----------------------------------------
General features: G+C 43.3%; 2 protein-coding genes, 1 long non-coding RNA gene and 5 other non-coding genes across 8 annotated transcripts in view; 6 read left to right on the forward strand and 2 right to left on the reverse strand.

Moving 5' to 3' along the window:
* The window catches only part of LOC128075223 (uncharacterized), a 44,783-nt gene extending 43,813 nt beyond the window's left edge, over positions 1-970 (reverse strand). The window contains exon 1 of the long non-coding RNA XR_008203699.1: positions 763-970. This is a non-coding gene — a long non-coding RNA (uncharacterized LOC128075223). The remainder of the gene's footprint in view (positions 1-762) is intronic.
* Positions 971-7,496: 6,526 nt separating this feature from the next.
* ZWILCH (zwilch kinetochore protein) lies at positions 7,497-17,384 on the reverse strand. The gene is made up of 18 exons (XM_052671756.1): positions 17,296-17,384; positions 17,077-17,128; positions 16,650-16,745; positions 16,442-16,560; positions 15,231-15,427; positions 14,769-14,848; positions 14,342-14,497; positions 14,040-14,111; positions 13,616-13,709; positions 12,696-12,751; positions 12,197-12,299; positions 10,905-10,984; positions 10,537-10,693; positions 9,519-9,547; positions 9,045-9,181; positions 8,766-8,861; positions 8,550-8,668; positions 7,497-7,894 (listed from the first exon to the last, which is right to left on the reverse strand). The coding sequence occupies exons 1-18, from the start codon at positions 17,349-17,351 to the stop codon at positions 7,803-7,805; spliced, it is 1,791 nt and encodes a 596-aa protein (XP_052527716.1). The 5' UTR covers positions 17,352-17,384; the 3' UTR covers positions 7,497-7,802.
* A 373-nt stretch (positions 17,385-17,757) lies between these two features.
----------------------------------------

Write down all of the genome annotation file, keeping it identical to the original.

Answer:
General features: G+C 43.3%; 2 protein-coding genes, 1 long non-coding RNA gene and 5 other non-coding genes across 8 annotated transcripts in view; 6 read left to right on the forward strand and 2 right to left on the reverse strand.

Moving 5' to 3' along the window:
* The window catches only part of LOC128075223 (uncharacterized), a 44,783-nt gene extending 43,813 nt beyond the window's left edge, over positions 1-970 (reverse strand). The window contains exon 1 of the long non-coding RNA XR_008203699.1: positions 763-970. This is a non-coding gene — a long non-coding RNA (uncharacterized LOC128075223). The remainder of the gene's footprint in view (positions 1-762) is intronic.
* Positions 971-7,496: 6,526 nt separating this feature from the next.
* ZWILCH (zwilch kinetochore protein) lies at positions 7,497-17,384 on the reverse strand. The gene is made up of 18 exons (XM_052671756.1): positions 17,296-17,384; positions 17,077-17,128; positions 16,650-16,745; positions 16,442-16,560; positions 15,231-15,427; positions 14,769-14,848; positions 14,342-14,497; positions 14,040-14,111; positions 13,616-13,709; positions 12,696-12,751; positions 12,197-12,299; positions 10,905-10,984; positions 10,537-10,693; positions 9,519-9,547; positions 9,045-9,181; positions 8,766-8,861; positions 8,550-8,668; positions 7,497-7,894 (listed from the first exon to the last, which is right to left on the reverse strand). The coding sequence occupies exons 1-18, from the start codon at positions 17,349-17,351 to the stop codon at positions 7,803-7,805; spliced, it is 1,791 nt and encodes a 596-aa protein (XP_052527716.1). The 5' UTR covers positions 17,352-17,384; the 3' UTR covers positions 7,497-7,802.
* A 373-nt stretch (positions 17,385-17,757) lies between these two features.